dbutz02

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I applied for the HSPS and in the middle of the process started having doubts but didn't want to limit my options and went ahead and submitted the application. I just recently got news of my acceptance into the program and I've decided I don't want to do it. I realized my main motives were finacially based and that isn't the right reason.
So any advice on how to tell my recruiter that I don't want it?
 

chopper

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Just tell him. By honest and respectful, but it's your life. As long as you have not signed anything or taken the oath (and even then in some circumstances if you haven't taken any money) - you are not obligated. He may act hurt, try to give you the hardsell, whatever - you are adding to his quota after all - but don't fall for it.
 
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dbutz02

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chopper said:
Just tell him. By honest and respectful, but it's your life... He may act hurt, try to give you the hardsell, whatever - you are adding to his quota after all - but don't fall for it.
Yeah I figured that's the best idea. Thanks for the advice. It's sort of hard to turn down a scholarship that would be worth over 200k but I really don't think it will be worth it in the long run.
 

Larsitron

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Yeah, I was in a similar spot with the Army and just looked out at the future and decided that it wasn't the direction I wanted to go. But just be honest and just be sincere. They're probably going to make you feel bad leaving the recruiting office (I know I did) but its your life and its your choice.
 

Sarikate

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I'm meeting with a recruiter next week...what do you guys think are the CONS for going this route?
 

YzIa

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Sarikate said:
I'm meeting with a recruiter next week...what do you guys think are the CONS for going this route?
The obvious CONs are the odds of having to do a military residency (though not obligated), having to attend officer training over one of the summers, having to commit 4 years post residency to practing as a military doctor - no guarantees of where you will be posted or at war, etc., no guarantee that you will be allowed to leave the military after 4 years if in crisis state.
 

NeuroSync

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Sarikate, I was in the JAG Corps as the hospital attorney for a major Army teaching hospital. Perhaps my observations will help you.

There are some GREAT beneifts for taking this. You come out debt free, AND you have money to live on. What a deal. The military residencies are among the best in the country. Military doctors do very well on the boards. You will be given time to study for them, too. You will get professional pay and bonuses that will bring you above $100K per year, but don't expect to be paid what your counterparts are being paid. On the other hand, you won't have any student loans to pay. You will also have 30 days paid vacation per year plus a bunch of holidays.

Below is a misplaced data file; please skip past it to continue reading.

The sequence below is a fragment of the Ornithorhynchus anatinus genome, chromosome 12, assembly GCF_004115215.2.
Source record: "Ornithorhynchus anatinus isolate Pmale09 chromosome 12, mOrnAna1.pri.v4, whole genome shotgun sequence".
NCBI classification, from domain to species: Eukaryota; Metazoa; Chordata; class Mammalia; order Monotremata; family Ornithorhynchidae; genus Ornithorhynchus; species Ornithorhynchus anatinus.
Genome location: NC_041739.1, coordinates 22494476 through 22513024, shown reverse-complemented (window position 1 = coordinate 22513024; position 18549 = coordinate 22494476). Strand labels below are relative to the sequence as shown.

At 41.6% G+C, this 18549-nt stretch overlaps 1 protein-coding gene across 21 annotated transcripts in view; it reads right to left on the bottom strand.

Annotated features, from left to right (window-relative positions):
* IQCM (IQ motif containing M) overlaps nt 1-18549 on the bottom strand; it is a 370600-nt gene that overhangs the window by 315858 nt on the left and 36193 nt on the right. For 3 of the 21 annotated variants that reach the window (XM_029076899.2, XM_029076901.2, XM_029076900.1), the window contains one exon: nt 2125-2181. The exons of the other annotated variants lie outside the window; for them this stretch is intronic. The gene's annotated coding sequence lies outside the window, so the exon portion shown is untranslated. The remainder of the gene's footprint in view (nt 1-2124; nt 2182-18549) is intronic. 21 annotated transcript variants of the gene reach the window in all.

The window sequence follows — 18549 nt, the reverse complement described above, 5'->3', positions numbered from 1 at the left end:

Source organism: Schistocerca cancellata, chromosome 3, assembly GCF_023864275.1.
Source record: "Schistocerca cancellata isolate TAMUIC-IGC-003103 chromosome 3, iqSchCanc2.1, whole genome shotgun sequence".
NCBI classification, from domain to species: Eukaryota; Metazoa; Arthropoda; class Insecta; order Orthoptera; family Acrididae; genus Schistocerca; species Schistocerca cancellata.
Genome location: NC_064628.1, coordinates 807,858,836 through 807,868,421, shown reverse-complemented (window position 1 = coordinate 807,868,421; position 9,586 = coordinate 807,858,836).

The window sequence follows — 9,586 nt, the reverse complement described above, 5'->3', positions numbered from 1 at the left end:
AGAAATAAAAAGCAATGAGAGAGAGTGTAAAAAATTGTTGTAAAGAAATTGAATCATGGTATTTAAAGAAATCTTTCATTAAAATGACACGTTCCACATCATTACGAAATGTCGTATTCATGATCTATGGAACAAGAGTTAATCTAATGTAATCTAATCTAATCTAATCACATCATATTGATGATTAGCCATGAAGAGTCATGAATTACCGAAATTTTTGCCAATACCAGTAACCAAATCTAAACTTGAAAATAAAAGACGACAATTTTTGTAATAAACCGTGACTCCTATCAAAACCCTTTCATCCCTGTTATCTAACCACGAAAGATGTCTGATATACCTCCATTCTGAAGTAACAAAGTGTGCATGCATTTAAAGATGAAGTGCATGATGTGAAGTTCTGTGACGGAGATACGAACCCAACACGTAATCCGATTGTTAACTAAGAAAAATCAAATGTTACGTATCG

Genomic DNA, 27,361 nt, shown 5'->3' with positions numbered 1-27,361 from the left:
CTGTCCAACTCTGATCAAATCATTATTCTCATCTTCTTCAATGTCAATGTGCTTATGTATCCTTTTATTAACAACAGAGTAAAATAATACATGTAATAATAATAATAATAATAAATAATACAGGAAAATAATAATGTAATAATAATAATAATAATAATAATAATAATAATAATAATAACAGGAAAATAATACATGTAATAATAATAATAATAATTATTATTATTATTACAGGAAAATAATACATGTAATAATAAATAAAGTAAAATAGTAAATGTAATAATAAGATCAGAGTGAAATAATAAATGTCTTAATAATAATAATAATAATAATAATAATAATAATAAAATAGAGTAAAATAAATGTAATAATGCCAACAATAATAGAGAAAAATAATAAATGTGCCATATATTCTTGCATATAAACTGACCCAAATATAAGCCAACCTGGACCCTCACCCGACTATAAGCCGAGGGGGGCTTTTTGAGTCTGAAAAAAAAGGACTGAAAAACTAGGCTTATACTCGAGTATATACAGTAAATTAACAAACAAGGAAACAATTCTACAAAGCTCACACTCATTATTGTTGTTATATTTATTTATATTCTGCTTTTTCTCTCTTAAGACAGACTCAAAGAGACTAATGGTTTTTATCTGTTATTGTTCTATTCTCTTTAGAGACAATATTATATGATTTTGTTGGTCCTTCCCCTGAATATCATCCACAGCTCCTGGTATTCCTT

The other sweet thing is that they will pay for you to go all over the place for roations. How 'bout Hawaii for a few months. Your housing, transportation, and everything is taken care of. Your salary as a resident is WAY higher than your counterparts.

The downside is that you are a soldier. You have to go where and when they tell you. You have to play all of the stupid games that they play. You may have a boss that you hate and you cannot even say anything about it. If you do, you may face military punishment. They OWN you. You could get deployed...They could have a stop loss when your time is up and tell you that you cannot leave. You could get out and be recalled, just as you get a private practice established. On the other hand, you are doing a service to you country.

There are definite trade-offs here, as you can see. If I can answer any specific questions, I will try.
 

CaliGrl80

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I was considering doing the HPSP route at one time but I changed my mind when I interviewed at USUHS. They told me that all the students at USUHS get first choice of residencies and then the HPSP students get whatever is left over. This didn't sound good to me. I decided that if I was gonna do the Military route then I would go to USUHS. I still haven't decided if the military if for me but I am still considering attending USUHS.
 

choip0817

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I also applied for USUHS and HPSP for both the Air Force and Navy. I got accepted into all three, but turned down everything when I decided not to join the military. I realized that although it sounds great now, none of it really effects your life until about four years down the line, and things change. And it's definately easier to join the military later through FAP than it is to quit the military. That, and I was not looking forward to having George W. Bush as my boss.
 
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dbutz02

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I just rejected the HPSP and you were right they made me feel bad when I left the office but apparently most people who reject it just stop returning phone calls...says something about their integrity. Anyways I think this program could be good for some individuals it just wasn't right for me.